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From frogs to foie gras: Your guide to French dinner etiquette

Food etiquette breaches such as eating a croissant with cutlery or tackling the cheeseboard incorrectly can spark a strong reaction in France.

From frogs to foie gras: Your guide to French dinner etiquette
Going out for a meal in France? Here is what you need to know. All photos: AFP
In one of the more light-hearted moments of 2019, one French woman said she was “close to fainting” when she saw pictures of what tourists had done to French cheese. So to avoid making Frenchwomen faint, here's the A-Z of eating in France.
A is for andouillette – In a country famed (rightly) for its cuisine, the andouillette forms something of a low point. A type of sausage made from animal intestine. Some people love it though, and claim it doesn't taste as bad as it smells (which is of animal bowels and urine).
B is for beer – although France is of course synonymous with wine, beer is rapidly becoming the drink of choice, especially among younger people. There is a booming craft beer scene in France and une pinte (a pint, rather than the traditional French serving of un demi – 250cl)) is becoming more common, especially in the cities. Beer is not traditionally drunk with food, although this is becoming less of a hard-and-fast rule.
C is for cheese – of course. Served before dessert in France, rather than after, there are plenty of strict rules around cheese, from the etiquette of the cheese course to what type of cheese is permitted in a fondue.
There are a lot of rules around cheese in France, but it's worth respecting such an iconic product
D is for déjeuner – lunch time is rather more strictly observed in France, especially in smaller towns. Many places only serve lunch between 12 and 2, so if you're looking for a late lunch you may be disappointed. Any café or bar that has a sign saying service non-stop, means it serves food throughout the day.
E is for elbows – keep them off the table. French children are raised to keep their hands on the table, and elbows on the table are considered impolite. If you are dining in a city café there is likely to be quite limited space, so once you've shimmied past the other diners to your table, make sure you keep your elbows in to avoid hitting your neighbour.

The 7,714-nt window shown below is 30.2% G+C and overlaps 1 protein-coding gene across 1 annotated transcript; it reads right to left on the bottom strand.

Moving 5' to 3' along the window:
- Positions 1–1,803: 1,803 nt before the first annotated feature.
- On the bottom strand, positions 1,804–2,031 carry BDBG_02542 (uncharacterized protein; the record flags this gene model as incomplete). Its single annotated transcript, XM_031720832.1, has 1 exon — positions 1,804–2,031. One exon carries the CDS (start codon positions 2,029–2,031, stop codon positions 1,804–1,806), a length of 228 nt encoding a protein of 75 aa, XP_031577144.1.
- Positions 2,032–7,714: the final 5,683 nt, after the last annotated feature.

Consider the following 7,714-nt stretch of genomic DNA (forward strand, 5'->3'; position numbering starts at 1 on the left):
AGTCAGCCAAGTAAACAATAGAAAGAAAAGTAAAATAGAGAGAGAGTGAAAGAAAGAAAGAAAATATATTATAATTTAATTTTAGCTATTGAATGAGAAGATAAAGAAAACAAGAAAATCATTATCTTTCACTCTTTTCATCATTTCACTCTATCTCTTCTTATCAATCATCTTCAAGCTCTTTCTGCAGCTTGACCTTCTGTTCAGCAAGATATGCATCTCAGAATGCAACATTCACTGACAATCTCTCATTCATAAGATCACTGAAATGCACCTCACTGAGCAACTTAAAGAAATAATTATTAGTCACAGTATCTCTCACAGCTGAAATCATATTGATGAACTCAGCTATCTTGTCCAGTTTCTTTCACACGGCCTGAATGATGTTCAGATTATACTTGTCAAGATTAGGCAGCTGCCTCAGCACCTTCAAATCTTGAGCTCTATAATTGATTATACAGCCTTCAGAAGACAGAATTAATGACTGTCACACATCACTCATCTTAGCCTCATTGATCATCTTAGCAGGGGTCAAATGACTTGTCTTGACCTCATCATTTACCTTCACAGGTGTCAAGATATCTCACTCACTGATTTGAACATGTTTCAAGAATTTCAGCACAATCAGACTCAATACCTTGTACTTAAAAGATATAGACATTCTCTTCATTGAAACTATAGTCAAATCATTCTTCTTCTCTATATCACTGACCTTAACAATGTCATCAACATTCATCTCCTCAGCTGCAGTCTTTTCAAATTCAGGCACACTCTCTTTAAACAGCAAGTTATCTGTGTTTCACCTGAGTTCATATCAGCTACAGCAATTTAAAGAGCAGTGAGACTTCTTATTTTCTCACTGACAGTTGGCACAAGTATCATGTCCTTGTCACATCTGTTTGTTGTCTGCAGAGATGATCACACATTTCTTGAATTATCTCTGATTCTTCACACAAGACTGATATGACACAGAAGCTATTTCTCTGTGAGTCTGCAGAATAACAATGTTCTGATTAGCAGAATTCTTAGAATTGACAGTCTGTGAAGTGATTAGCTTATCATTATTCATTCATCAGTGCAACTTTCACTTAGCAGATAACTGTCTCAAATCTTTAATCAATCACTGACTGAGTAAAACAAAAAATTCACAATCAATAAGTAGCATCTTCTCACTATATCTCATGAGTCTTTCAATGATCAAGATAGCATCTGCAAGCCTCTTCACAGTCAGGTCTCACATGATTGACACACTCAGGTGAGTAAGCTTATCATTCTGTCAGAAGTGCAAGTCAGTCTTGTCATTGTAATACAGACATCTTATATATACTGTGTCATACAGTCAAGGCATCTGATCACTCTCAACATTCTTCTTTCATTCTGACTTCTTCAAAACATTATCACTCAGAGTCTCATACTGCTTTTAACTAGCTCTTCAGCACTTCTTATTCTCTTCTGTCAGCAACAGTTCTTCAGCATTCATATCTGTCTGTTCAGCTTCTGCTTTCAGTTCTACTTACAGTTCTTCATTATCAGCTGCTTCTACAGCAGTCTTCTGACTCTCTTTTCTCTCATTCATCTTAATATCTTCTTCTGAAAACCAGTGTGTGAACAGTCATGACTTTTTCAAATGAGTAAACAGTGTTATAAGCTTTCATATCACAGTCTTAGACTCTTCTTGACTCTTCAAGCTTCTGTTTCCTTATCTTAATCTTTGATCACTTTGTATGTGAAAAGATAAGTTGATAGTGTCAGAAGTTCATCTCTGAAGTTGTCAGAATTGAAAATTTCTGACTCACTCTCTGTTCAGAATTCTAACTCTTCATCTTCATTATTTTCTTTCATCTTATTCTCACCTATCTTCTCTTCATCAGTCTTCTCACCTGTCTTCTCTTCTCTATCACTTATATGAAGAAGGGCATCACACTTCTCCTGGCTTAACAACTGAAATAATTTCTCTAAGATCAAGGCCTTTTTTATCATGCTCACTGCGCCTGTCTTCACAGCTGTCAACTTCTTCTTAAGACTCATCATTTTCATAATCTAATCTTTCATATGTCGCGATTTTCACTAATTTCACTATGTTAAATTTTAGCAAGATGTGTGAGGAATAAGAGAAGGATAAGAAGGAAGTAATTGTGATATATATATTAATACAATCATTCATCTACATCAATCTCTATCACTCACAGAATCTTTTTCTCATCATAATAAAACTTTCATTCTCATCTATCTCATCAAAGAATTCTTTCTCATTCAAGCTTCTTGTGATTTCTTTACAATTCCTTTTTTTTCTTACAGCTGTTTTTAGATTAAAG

Get used to shimmying around the tables in a French café
F is for foie gras – considered a bit controversial by many Anglos, it is nonetheless widely served in France, especially in the south west Perigord region when something is barely considered a meal unless there's a slab of foie gras on it. The ethical considerations are of course a personal choice, but it is delicious. Just don't try and spread it like paté, its supposed to be served as a slice on top of some toast.
G is for grenouilles – considered a mainstay of French culture by 'les Anglos' in fact frogs legs are not a common sight on French menus at all. They are a north eastern French thing, so you'll virtually never see them in the south, but if you're a fan the town of Vittel has a festival of frogs legs every year. Due to a hunting ban in France, the vast majority of frog served in the country is actually imported from Indonesia.
H is for haché – if you see 'steak haché' on the menu, don't expect a slab of meat. This is actually a burger and in restaurants other than McDonald's you'll generally be asked how you want it cooked. They're much nicer when they're still pink in the middle.
I is for ice – if you want ice in your drink your need to ask for it. Unlike in the USA, where it's the norm for soft drinks to be served with ice, French waiters will not add ice to your Orangina unless you ask for it avec glaçons.
J is for les jeunes – Children are welcomed in pretty much all restaurants in France and French families consider it perfectly normal to take their children with them when they go out to dinner. They will be expected to sit up at the table though, French restaurants don't go in for kids play areas or having children running around the restaurant. And 'kids menus' are not particularly common in France, children usually eat what their parents eat, just in smaller portions. 
K is for ketchup – it goes with frites and frites only in France. Ask for ketchup with your steak, omelette or salmon and expect appalled looks.
L is for lawyer – Hopefully you won't need any of these to go out for dinner, but 'salad of lawyer' is a common mistranslation on English menus in France. This is because the French word for lawyer and avocado is the same – avocat.
Not all meat is served as rare as this steak tartare
M is for meat – French cuisine has a reputation as being meat heavy and certainly a lot of the traditional dishes are centred around meat, but the offering for vegetarians and vegans is slowly improving, especially in the big cities. Just make it clear that you don't eat meat at all, as some French people use vegetarian to describe someone who doesn't eat red meat but will have chicken or pork.
N is for noisettes – the French for nuts – as in tarte aux noisettes – and also a type of coffee. If you like an espresso with a dash of hot milk, this is what to order.
O is for offal – Many classic French dishes revolve around offal and it can be surprisingly delicious. From salade de gésiers (a salad topped with slow-cooked duck and goose innards) to the various different types of tripes (cow's stomach) on offer at French markets, they're all nicer than they sound and we would recommend trying them.
P is for pichet – If you just ask for d'eau in a French restaurant you will probably be brought mineral water, which can be pricier than wine. If you're happy with a jug of tap water to go with your dinner, ask for un pichet d'eau or une carafe d'eau. Wine can also be bought by the pichet if you want more than a glass but less than a bottle.